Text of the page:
4. Take Notes Even When Using a Recorder – I have seen a lot of people just hold up a recorder and interview someone. I prefer to have my questions wrote down in a reporter’s notebook and then I take notes as they are answering questions. I don’t transcribe what they are saying but when they say something that strikes a point, I make a short notation about it. This makes it easier when asking follow up questions and also helps set up your point of reference if you are turning your interview into a narrative article. Also, use this to ask for spellings when people’s names are used (such as Shawn or Sean).
After your interview, it is time to transcribe it and write your interview or article.
5. Buy something to transcribe your interview with – If you use your recorder (or even transfer it to your computer) and then just play and pause the interview to transcribe it, you will hate this part of the job. Buy a pedal and get a transcription program and you will fly through the interviews.
I use the Infinity USB Foot Pedal for PC Transcription IN-USB-2.
6. Fact Check – If you are just doing a straight Q&A styled article, this is not always as important but it is still something a responsible journalist should do. In a narrative article, you really have to pay attention to it. If someone says they were the first person to ever use a zoom lens to shoot a movie, check to make sure they are telling the truth. This is even more important when they are talking about someone else. If you write an article and use what they tell you as fact, but it is actually a lie that could hurt someone else, you are liable. You could use quotes and attribute it to the person you interviewed but you better cover yourself because it is your name on the article.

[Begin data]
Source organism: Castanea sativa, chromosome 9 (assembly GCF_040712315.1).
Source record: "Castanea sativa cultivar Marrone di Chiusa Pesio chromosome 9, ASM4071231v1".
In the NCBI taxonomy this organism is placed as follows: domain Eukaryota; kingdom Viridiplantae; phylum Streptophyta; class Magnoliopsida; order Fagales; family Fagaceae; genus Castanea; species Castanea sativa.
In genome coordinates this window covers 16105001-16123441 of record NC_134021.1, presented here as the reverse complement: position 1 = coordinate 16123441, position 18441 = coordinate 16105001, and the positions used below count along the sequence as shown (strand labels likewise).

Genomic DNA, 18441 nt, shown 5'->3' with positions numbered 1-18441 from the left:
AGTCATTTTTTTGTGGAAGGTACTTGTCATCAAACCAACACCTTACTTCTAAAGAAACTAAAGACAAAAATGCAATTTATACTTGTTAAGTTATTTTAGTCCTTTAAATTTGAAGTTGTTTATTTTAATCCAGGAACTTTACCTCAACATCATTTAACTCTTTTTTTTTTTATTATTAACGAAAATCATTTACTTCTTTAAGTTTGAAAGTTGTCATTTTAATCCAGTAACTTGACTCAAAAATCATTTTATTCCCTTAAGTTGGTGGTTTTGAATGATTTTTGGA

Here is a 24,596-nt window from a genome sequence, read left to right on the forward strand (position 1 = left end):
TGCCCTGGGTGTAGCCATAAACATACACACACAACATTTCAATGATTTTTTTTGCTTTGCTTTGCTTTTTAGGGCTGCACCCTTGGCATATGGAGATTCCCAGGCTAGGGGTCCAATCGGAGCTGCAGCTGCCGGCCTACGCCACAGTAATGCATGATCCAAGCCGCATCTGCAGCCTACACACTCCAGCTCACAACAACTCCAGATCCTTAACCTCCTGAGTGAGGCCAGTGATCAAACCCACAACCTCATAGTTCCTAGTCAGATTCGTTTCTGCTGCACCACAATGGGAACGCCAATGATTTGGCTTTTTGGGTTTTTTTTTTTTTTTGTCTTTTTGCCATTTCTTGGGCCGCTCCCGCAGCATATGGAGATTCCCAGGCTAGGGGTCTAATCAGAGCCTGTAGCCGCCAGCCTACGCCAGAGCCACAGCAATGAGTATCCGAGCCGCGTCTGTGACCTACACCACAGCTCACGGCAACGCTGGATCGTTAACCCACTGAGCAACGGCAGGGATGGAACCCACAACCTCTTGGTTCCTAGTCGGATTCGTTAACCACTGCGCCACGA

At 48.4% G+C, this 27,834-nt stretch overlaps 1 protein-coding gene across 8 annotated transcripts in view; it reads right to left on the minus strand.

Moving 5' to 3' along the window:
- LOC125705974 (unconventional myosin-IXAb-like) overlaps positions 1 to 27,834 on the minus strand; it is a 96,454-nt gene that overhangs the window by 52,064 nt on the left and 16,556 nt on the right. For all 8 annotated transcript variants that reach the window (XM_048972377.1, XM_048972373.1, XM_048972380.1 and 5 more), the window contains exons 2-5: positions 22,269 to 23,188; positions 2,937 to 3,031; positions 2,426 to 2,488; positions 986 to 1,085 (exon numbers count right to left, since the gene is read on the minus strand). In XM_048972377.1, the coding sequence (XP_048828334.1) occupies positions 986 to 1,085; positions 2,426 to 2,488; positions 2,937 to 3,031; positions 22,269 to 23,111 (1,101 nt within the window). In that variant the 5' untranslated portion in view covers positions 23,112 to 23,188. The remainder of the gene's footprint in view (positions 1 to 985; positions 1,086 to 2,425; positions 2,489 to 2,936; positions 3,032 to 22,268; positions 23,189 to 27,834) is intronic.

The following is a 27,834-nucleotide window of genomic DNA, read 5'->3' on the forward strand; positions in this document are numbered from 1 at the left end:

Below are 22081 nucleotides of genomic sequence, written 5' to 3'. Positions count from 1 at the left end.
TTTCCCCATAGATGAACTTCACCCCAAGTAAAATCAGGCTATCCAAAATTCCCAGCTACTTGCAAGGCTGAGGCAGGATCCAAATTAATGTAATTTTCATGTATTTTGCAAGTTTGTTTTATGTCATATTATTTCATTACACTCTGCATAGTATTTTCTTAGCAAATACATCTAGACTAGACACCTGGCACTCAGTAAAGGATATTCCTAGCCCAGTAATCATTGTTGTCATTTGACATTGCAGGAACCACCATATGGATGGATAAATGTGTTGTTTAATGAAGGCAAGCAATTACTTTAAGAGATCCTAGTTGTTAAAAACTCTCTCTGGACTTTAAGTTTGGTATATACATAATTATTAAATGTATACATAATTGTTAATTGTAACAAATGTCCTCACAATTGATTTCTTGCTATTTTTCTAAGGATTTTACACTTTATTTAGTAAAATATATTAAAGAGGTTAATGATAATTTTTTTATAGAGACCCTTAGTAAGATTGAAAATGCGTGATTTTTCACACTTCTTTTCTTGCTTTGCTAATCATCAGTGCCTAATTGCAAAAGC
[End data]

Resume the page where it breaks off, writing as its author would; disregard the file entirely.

7. Follow Up After the Interview is Live – Let your subjects know when the interview goes live. Send them a link and thank them for their time. You should do this via email but you can also let them know by linking the interview to them via Twitter or Facebook as well. Be reliable, make sure to quote them properly and then let them know you are grateful for their time. It will help you get more interviews down the line.